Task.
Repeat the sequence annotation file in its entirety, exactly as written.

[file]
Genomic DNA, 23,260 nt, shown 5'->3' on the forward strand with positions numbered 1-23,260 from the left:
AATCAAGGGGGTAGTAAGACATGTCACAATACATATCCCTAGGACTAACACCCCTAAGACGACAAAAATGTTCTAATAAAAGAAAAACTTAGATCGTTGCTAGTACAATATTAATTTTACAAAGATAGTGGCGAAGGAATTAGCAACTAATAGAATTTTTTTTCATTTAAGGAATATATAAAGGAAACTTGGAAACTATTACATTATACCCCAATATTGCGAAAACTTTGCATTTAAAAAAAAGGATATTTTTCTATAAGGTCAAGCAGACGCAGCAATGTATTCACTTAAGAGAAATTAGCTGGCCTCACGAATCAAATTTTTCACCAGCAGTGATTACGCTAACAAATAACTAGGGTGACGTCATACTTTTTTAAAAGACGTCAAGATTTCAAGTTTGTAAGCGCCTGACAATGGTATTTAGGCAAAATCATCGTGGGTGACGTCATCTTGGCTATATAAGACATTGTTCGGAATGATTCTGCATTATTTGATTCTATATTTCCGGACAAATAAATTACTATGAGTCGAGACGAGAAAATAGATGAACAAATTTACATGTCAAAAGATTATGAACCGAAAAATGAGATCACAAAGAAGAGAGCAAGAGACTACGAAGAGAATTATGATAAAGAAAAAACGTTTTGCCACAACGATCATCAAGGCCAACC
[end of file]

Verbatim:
Genomic DNA, 23,260 nt, shown 5'->3' on the forward strand with positions numbered 1-23,260 from the left:
AATCAAGGGGGTAGTAAGACATGTCACAATACATATCCCTAGGACTAACACCCCTAAGACGACAAAAATGTTCTAATAAAAGAAAAACTTAGATCGTTGCTAGTACAATATTAATTTTACAAAGATAGTGGCGAAGGAATTAGCAACTAATAGAATTTTTTTTCATTTAAGGAATATATAAAGGAAACTTGGAAACTATTACATTATACCCCAATATTGCGAAAACTTTGCATTTAAAAAAAAGGATATTTTTCTATAAGGTCAAGCAGACGCAGCAATGTATTCACTTAAGAGAAATTAGCTGGCCTCACGAATCAAATTTTTCACCAGCAGTGATTACGCTAACAAATAACTAGGGTGACGTCATACTTTTTTAAAAGACGTCAAGATTTCAAGTTTGTAAGCGCCTGACAATGGTATTTAGGCAAAATCATCGTGGGTGACGTCATCTTGGCTATATAAGACATTGTTCGGAATGATTCTGCATTATTTGATTCTATATTTCCGGACAAATAAATTACTATGAGTCGAGACGAGAAAATAGATGAACAAATTTACATGTCAAAAGATTATGAACCGAAAAATGAGATCACAAAGAAGAGAGCAAGAGACTACGAAGAGAATTATGATAAAGAAAAAACGTTTTGCCACAACGATCATCAAGGCCAACC